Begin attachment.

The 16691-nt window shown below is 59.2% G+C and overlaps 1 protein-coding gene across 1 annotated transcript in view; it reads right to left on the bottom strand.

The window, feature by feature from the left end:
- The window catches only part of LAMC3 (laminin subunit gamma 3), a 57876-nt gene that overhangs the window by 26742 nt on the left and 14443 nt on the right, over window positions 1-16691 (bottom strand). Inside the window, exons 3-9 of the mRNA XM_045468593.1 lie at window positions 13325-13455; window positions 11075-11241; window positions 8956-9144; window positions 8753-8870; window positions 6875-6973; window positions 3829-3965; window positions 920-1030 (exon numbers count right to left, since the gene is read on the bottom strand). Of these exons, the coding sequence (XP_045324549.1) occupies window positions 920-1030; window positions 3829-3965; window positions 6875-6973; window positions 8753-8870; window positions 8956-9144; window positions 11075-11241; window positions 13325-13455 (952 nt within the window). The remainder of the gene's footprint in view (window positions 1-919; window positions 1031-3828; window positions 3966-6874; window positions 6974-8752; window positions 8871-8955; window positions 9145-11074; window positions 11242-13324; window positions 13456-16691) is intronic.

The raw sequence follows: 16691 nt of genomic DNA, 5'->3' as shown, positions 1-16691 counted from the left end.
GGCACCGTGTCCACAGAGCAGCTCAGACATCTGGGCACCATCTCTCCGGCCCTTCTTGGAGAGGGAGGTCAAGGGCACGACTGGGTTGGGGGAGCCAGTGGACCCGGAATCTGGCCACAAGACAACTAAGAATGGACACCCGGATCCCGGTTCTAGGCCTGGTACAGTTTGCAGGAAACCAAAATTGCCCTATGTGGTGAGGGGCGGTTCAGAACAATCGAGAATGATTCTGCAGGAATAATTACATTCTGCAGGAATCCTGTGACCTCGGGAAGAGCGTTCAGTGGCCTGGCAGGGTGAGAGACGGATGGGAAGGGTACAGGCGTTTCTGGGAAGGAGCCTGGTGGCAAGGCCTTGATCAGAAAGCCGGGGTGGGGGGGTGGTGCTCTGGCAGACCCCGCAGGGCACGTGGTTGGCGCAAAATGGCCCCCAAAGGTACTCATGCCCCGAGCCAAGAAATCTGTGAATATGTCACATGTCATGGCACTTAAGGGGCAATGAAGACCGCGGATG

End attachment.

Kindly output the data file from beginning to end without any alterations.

The 16691-nt window shown below is 59.2% G+C and overlaps 1 protein-coding gene across 1 annotated transcript in view; it reads right to left on the bottom strand.

The window, feature by feature from the left end:
- The window catches only part of LAMC3 (laminin subunit gamma 3), a 57876-nt gene that overhangs the window by 26742 nt on the left and 14443 nt on the right, over window positions 1-16691 (bottom strand). Inside the window, exons 3-9 of the mRNA XM_045468593.1 lie at window positions 13325-13455; window positions 11075-11241; window positions 8956-9144; window positions 8753-8870; window positions 6875-6973; window positions 3829-3965; window positions 920-1030 (exon numbers count right to left, since the gene is read on the bottom strand). Of these exons, the coding sequence (XP_045324549.1) occupies window positions 920-1030; window positions 3829-3965; window positions 6875-6973; window positions 8753-8870; window positions 8956-9144; window positions 11075-11241; window positions 13325-13455 (952 nt within the window). The remainder of the gene's footprint in view (window positions 1-919; window positions 1031-3828; window positions 3966-6874; window positions 6974-8752; window positions 8871-8955; window positions 9145-11074; window positions 11242-13324; window positions 13456-16691) is intronic.

The raw sequence follows: 16691 nt of genomic DNA, 5'->3' as shown, positions 1-16691 counted from the left end.
GGCACCGTGTCCACAGAGCAGCTCAGACATCTGGGCACCATCTCTCCGGCCCTTCTTGGAGAGGGAGGTCAAGGGCACGACTGGGTTGGGGGAGCCAGTGGACCCGGAATCTGGCCACAAGACAACTAAGAATGGACACCCGGATCCCGGTTCTAGGCCTGGTACAGTTTGCAGGAAACCAAAATTGCCCTATGTGGTGAGGGGCGGTTCAGAACAATCGAGAATGATTCTGCAGGAATAATTACATTCTGCAGGAATCCTGTGACCTCGGGAAGAGCGTTCAGTGGCCTGGCAGGGTGAGAGACGGATGGGAAGGGTACAGGCGTTTCTGGGAAGGAGCCTGGTGGCAAGGCCTTGATCAGAAAGCCGGGGTGGGGGGGTGGTGCTCTGGCAGACCCCGCAGGGCACGTGGTTGGCGCAAAATGGCCCCCAAAGGTACTCATGCCCCGAGCCAAGAAATCTGTGAATATGTCACATGTCATGGCACTTAAGGGGCAATGAAGACCGCGGATG